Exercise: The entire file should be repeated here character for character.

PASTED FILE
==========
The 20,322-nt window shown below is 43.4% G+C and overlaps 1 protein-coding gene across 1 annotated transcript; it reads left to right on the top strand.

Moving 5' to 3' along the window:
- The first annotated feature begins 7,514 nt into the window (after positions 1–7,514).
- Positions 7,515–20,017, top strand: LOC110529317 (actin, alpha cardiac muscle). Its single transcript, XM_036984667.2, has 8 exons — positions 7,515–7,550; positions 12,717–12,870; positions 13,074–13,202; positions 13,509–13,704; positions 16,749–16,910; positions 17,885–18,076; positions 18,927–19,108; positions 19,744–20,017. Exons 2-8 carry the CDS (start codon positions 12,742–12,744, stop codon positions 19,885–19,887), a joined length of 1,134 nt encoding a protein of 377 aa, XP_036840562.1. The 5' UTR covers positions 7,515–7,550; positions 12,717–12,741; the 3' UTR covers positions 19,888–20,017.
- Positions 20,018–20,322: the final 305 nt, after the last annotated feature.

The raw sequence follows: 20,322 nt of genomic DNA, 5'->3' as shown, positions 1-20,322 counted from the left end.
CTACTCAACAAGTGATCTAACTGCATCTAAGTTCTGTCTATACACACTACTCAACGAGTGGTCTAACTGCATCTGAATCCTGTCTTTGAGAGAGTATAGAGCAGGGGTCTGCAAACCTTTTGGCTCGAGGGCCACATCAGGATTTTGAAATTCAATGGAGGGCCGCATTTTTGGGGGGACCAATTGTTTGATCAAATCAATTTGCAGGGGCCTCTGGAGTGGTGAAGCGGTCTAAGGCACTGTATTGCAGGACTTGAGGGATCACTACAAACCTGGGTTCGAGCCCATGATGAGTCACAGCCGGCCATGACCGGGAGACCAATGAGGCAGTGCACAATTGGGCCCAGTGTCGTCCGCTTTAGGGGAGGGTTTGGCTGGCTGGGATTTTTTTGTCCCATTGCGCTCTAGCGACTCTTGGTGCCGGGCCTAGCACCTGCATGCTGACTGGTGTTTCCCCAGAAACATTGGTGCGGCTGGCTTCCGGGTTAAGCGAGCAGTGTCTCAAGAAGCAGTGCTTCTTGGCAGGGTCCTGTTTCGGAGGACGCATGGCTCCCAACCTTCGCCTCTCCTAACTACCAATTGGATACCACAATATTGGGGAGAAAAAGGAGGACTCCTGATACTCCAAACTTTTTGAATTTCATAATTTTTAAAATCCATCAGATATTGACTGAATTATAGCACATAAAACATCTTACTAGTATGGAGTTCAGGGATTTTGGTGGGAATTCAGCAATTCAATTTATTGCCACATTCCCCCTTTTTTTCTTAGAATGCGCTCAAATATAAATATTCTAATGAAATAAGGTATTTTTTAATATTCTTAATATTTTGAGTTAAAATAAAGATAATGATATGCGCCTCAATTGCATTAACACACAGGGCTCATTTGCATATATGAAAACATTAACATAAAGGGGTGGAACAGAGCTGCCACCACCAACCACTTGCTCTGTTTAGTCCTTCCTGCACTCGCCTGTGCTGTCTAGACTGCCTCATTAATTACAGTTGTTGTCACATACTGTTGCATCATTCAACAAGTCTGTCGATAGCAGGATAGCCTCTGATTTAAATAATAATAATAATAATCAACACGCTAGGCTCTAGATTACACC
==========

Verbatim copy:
The 20,322-nt window shown below is 43.4% G+C and overlaps 1 protein-coding gene across 1 annotated transcript; it reads left to right on the top strand.

Moving 5' to 3' along the window:
- The first annotated feature begins 7,514 nt into the window (after positions 1–7,514).
- Positions 7,515–20,017, top strand: LOC110529317 (actin, alpha cardiac muscle). Its single transcript, XM_036984667.2, has 8 exons — positions 7,515–7,550; positions 12,717–12,870; positions 13,074–13,202; positions 13,509–13,704; positions 16,749–16,910; positions 17,885–18,076; positions 18,927–19,108; positions 19,744–20,017. Exons 2-8 carry the CDS (start codon positions 12,742–12,744, stop codon positions 19,885–19,887), a joined length of 1,134 nt encoding a protein of 377 aa, XP_036840562.1. The 5' UTR covers positions 7,515–7,550; positions 12,717–12,741; the 3' UTR covers positions 19,888–20,017.
- Positions 20,018–20,322: the final 305 nt, after the last annotated feature.

The raw sequence follows: 20,322 nt of genomic DNA, 5'->3' as shown, positions 1-20,322 counted from the left end.
CTACTCAACAAGTGATCTAACTGCATCTAAGTTCTGTCTATACACACTACTCAACGAGTGGTCTAACTGCATCTGAATCCTGTCTTTGAGAGAGTATAGAGCAGGGGTCTGCAAACCTTTTGGCTCGAGGGCCACATCAGGATTTTGAAATTCAATGGAGGGCCGCATTTTTGGGGGGACCAATTGTTTGATCAAATCAATTTGCAGGGGCCTCTGGAGTGGTGAAGCGGTCTAAGGCACTGTATTGCAGGACTTGAGGGATCACTACAAACCTGGGTTCGAGCCCATGATGAGTCACAGCCGGCCATGACCGGGAGACCAATGAGGCAGTGCACAATTGGGCCCAGTGTCGTCCGCTTTAGGGGAGGGTTTGGCTGGCTGGGATTTTTTTGTCCCATTGCGCTCTAGCGACTCTTGGTGCCGGGCCTAGCACCTGCATGCTGACTGGTGTTTCCCCAGAAACATTGGTGCGGCTGGCTTCCGGGTTAAGCGAGCAGTGTCTCAAGAAGCAGTGCTTCTTGGCAGGGTCCTGTTTCGGAGGACGCATGGCTCCCAACCTTCGCCTCTCCTAACTACCAATTGGATACCACAATATTGGGGAGAAAAAGGAGGACTCCTGATACTCCAAACTTTTTGAATTTCATAATTTTTAAAATCCATCAGATATTGACTGAATTATAGCACATAAAACATCTTACTAGTATGGAGTTCAGGGATTTTGGTGGGAATTCAGCAATTCAATTTATTGCCACATTCCCCCTTTTTTTCTTAGAATGCGCTCAAATATAAATATTCTAATGAAATAAGGTATTTTTTAATATTCTTAATATTTTGAGTTAAAATAAAGATAATGATATGCGCCTCAATTGCATTAACACACAGGGCTCATTTGCATATATGAAAACATTAACATAAAGGGGTGGAACAGAGCTGCCACCACCAACCACTTGCTCTGTTTAGTCCTTCCTGCACTCGCCTGTGCTGTCTAGACTGCCTCATTAATTACAGTTGTTGTCACATACTGTTGCATCATTCAACAAGTCTGTCGATAGCAGGATAGCCTCTGATTTAAATAATAATAATAATAATCAACACGCTAGGCTCTAGATTACACC